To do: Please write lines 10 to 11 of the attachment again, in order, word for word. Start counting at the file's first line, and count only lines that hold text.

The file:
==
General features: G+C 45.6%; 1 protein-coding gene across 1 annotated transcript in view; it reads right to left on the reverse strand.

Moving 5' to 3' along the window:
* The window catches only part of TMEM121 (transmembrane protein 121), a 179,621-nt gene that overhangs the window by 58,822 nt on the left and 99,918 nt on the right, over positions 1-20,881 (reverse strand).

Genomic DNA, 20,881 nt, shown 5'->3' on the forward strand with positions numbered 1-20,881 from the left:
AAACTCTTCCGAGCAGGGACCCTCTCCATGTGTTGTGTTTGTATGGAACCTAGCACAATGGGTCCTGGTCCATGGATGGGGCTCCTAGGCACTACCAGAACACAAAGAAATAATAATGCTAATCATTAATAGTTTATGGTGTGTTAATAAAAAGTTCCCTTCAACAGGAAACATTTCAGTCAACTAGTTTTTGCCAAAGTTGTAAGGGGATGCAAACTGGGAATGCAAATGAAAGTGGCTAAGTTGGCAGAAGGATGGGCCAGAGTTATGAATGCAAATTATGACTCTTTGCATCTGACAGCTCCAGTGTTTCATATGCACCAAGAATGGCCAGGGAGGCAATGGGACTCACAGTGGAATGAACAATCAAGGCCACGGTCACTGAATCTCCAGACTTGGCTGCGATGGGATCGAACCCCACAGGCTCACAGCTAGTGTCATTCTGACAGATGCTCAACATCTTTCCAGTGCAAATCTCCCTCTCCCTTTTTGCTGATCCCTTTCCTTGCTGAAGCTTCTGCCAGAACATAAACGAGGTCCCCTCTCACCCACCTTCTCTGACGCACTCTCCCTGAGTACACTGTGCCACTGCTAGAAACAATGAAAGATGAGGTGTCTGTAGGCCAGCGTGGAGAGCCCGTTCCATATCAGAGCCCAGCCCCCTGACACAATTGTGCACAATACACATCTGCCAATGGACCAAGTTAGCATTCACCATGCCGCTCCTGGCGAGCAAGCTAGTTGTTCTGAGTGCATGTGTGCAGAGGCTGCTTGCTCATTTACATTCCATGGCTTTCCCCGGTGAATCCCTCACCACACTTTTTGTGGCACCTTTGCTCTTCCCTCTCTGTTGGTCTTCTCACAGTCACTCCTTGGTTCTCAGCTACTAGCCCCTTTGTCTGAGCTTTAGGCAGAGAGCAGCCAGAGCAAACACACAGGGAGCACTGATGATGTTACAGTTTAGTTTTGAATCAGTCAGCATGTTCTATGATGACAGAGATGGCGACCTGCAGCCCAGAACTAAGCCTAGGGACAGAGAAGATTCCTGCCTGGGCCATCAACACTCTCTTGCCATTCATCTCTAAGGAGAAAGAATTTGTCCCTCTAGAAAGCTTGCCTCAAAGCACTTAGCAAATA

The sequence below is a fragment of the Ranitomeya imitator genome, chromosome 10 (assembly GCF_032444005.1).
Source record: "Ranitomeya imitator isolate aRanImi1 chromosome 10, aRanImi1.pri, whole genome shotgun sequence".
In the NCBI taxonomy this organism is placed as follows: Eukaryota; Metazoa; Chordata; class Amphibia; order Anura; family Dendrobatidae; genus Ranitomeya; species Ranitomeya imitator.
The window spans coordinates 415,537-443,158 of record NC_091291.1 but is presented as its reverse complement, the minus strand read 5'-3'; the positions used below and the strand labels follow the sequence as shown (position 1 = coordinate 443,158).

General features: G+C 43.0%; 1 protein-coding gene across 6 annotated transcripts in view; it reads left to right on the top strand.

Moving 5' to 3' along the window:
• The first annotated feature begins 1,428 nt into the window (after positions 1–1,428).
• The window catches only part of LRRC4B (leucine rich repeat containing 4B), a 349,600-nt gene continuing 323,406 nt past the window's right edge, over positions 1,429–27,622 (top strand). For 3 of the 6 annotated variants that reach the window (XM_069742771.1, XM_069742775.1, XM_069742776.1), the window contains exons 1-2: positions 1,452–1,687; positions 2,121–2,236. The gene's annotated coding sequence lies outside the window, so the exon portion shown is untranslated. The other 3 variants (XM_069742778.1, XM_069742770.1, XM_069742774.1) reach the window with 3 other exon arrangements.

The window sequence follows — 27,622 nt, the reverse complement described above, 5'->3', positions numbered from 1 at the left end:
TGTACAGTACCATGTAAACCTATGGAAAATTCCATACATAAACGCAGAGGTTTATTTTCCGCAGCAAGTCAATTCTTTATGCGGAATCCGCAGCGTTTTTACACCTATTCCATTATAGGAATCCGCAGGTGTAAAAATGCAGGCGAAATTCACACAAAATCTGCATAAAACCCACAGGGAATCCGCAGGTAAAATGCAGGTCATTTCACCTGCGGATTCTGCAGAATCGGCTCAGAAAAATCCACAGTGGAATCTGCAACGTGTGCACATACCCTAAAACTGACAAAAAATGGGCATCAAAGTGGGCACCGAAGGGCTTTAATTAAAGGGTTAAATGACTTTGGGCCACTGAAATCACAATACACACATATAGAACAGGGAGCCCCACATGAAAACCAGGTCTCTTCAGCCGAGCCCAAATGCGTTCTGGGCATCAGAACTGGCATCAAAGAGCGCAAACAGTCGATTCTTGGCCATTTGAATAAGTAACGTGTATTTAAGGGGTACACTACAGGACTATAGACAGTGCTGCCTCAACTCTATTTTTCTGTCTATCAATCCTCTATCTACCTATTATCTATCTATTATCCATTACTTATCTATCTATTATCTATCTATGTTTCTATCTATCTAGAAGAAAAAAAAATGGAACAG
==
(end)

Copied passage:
General features: G+C 43.0%; 1 protein-coding gene across 6 annotated transcripts in view; it reads left to right on the top strand.

Moving 5' to 3' along the window: